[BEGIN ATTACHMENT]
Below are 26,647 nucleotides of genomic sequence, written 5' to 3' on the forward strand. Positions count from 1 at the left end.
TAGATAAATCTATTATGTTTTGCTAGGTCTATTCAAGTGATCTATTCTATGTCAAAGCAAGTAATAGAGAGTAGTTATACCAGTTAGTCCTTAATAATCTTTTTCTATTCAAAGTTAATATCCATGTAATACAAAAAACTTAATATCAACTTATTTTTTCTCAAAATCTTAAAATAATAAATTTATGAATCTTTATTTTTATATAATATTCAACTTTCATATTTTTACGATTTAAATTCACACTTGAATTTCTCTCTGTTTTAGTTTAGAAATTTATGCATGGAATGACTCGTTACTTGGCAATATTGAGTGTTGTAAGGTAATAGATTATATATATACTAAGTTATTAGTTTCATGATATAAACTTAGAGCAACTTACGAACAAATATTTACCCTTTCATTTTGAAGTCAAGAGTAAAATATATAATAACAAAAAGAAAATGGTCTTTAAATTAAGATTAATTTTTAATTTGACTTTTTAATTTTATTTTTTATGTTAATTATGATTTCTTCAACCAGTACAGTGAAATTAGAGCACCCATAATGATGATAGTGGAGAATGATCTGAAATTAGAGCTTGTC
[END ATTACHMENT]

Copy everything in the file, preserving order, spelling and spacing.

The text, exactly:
Below are 26,647 nucleotides of genomic sequence, written 5' to 3' on the forward strand. Positions count from 1 at the left end.
TAGATAAATCTATTATGTTTTGCTAGGTCTATTCAAGTGATCTATTCTATGTCAAAGCAAGTAATAGAGAGTAGTTATACCAGTTAGTCCTTAATAATCTTTTTCTATTCAAAGTTAATATCCATGTAATACAAAAAACTTAATATCAACTTATTTTTTCTCAAAATCTTAAAATAATAAATTTATGAATCTTTATTTTTATATAATATTCAACTTTCATATTTTTACGATTTAAATTCACACTTGAATTTCTCTCTGTTTTAGTTTAGAAATTTATGCATGGAATGACTCGTTACTTGGCAATATTGAGTGTTGTAAGGTAATAGATTATATATATACTAAGTTATTAGTTTCATGATATAAACTTAGAGCAACTTACGAACAAATATTTACCCTTTCATTTTGAAGTCAAGAGTAAAATATATAATAACAAAAAGAAAATGGTCTTTAAATTAAGATTAATTTTTAATTTGACTTTTTAATTTTATTTTTTATGTTAATTATGATTTCTTCAACCAGTACAGTGAAATTAGAGCACCCATAATGATGATAGTGGAGAATGATCTGAAATTAGAGCTTGTC